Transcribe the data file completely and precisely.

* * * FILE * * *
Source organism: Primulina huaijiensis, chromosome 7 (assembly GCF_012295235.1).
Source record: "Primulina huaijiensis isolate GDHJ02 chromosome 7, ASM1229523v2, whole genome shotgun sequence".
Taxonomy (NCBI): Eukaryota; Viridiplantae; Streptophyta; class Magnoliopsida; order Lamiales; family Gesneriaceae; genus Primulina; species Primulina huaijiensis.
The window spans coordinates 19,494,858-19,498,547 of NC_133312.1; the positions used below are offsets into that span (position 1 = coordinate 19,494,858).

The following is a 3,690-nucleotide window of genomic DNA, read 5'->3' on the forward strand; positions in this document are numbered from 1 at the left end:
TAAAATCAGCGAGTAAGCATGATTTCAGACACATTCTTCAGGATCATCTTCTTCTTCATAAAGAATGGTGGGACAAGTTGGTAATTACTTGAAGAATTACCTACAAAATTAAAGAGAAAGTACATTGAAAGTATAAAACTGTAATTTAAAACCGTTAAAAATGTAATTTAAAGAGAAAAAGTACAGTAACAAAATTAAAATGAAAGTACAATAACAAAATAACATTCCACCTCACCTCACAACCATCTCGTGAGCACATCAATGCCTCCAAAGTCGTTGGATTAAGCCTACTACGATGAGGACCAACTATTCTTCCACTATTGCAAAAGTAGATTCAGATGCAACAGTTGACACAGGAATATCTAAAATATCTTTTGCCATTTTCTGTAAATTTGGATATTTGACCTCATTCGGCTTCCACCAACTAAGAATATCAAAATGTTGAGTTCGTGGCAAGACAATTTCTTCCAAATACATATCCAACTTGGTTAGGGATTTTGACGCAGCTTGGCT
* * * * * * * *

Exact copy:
Source organism: Primulina huaijiensis, chromosome 7 (assembly GCF_012295235.1).
Source record: "Primulina huaijiensis isolate GDHJ02 chromosome 7, ASM1229523v2, whole genome shotgun sequence".
Taxonomy (NCBI): Eukaryota; Viridiplantae; Streptophyta; class Magnoliopsida; order Lamiales; family Gesneriaceae; genus Primulina; species Primulina huaijiensis.
The window spans coordinates 19,494,858-19,498,547 of NC_133312.1; the positions used below are offsets into that span (position 1 = coordinate 19,494,858).

The following is a 3,690-nucleotide window of genomic DNA, read 5'->3' on the forward strand; positions in this document are numbered from 1 at the left end:
TAAAATCAGCGAGTAAGCATGATTTCAGACACATTCTTCAGGATCATCTTCTTCTTCATAAAGAATGGTGGGACAAGTTGGTAATTACTTGAAGAATTACCTACAAAATTAAAGAGAAAGTACATTGAAAGTATAAAACTGTAATTTAAAACCGTTAAAAATGTAATTTAAAGAGAAAAAGTACAGTAACAAAATTAAAATGAAAGTACAATAACAAAATAACATTCCACCTCACCTCACAACCATCTCGTGAGCACATCAATGCCTCCAAAGTCGTTGGATTAAGCCTACTACGATGAGGACCAACTATTCTTCCACTATTGCAAAAGTAGATTCAGATGCAACAGTTGACACAGGAATATCTAAAATATCTTTTGCCATTTTCTGTAAATTTGGATATTTGACCTCATTCGGCTTCCACCAACTAAGAATATCAAAATGTTGAGTTCGTGGCAAGACAATTTCTTCCAAATACATATCCAACTTGGTTAGGGATTTTGACGCAGCTTGGCT